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Home ▸ Catalog ▸ Themes & Provenance ▸ Birds ▸ CockView Options:  |  |  | 

Cocks and Hens on Ancient Coins

Antiocheia, Pisidia, 138 - 192 A.D.

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A temple of MÍn has been excavated at Antioch, Pisidia. Luna, the Greek moon goddess, was female, which seems natural because the female menstrual cycle follows the lunar month. But MÍn was a male moon-god, probably originally of the indigenous non-Greek Karian people. By Roman times, MÍn was worshiped across Anatolia and in Attica. He was associated with fertility, healing, and punishment. MÍn is usually depicted with a crescent moon behind his shoulders, wearing a Phrygian cap, and holding a lance or sword in one hand and a pine-cone or patera in the other. His other attributes include the bucranium and cock.
RP86522. Bronze AE 13, Kryzanowska table 22 (uncertain dies), SNG BnF 1069 var. (legends), SNG Cop 16 var. (legends), SNGvA -, VF, well centered, slightly rough, weight 1.556 g, maximum diameter 13.2 mm, die axis 270o, Antioch in Pisidia (Yalvac, Turkey) mint, 138 - 192 A.D.; obverse ANTIOC, draped bust of MÍn right, on crescent, wearing Phrygian cap; reverse COLONIA, rooster standing right; from the David Cannon Collection, ex Beast Coins; scarce; $125.00 (Ä106.25)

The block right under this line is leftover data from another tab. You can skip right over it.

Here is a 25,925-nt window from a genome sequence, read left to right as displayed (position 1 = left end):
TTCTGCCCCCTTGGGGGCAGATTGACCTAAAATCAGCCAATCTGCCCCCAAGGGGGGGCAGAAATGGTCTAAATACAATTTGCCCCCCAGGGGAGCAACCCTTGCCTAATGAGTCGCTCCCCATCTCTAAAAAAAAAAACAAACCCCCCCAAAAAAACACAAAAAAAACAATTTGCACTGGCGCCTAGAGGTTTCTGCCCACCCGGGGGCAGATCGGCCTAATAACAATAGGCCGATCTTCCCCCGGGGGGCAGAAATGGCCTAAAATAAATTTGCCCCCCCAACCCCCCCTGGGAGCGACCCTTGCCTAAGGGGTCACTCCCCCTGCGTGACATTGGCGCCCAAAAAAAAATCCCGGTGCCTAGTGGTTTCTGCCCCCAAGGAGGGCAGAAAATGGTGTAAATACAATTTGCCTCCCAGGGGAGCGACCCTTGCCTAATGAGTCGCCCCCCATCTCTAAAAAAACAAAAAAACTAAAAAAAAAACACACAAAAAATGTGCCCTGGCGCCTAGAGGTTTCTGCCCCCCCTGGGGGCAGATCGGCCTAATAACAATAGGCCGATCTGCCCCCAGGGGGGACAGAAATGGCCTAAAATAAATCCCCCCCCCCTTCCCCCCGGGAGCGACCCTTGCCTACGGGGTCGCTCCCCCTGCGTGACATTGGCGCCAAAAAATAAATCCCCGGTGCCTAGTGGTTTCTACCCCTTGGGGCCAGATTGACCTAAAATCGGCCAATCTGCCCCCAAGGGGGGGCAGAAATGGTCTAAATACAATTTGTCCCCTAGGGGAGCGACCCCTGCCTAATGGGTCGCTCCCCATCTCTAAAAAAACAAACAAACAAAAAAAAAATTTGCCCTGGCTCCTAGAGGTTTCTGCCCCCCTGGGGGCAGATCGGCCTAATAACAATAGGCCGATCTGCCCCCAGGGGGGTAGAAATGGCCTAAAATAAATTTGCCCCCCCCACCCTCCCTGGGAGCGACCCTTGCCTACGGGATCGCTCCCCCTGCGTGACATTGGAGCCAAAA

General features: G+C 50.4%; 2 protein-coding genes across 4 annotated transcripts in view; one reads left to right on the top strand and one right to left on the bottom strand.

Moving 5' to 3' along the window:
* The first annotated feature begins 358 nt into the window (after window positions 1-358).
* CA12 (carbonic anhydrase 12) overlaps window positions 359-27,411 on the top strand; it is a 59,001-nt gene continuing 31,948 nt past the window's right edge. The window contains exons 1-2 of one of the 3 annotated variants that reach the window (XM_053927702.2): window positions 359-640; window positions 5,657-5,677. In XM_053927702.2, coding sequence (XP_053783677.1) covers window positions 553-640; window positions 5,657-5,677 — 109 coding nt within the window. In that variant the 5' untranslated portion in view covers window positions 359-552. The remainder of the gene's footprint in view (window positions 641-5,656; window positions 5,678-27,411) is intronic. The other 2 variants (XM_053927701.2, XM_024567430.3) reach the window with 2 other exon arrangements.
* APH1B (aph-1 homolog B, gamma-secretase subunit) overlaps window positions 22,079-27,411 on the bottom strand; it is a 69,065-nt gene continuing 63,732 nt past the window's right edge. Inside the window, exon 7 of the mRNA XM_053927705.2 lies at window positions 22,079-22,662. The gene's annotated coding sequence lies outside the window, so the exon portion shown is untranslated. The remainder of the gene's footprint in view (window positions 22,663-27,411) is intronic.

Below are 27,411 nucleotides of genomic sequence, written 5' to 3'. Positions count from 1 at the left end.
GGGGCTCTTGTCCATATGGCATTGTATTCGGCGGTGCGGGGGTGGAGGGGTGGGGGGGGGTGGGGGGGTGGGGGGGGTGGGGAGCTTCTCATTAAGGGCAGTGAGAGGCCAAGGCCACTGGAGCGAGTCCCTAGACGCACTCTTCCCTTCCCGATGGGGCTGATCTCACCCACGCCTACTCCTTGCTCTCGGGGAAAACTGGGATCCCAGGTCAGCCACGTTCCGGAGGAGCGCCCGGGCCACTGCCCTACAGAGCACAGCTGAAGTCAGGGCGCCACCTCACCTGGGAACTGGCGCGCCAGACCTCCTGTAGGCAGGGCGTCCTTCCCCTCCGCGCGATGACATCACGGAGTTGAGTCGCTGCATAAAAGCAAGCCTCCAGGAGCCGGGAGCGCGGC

Cales, Campania, Italy, c. 265 - 240 B.C.

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The Romans captured Cales in 335 B.C. and established a colony in 334 with Latin rights of 2,500 citizens. It was an important base in the war against Hannibal. Before 184 B.C. more settlers were sent there. After the Social War it became a municipium. Its fertile territory and manufacture of black glazed pottery, which was even exported to Etruria, made it prosperous. Inscriptions name six gates of the town: and there are considerable remains of antiquity, especially of an amphitheater and theater, of a supposed temple, a Roman necropolis, and other edifices.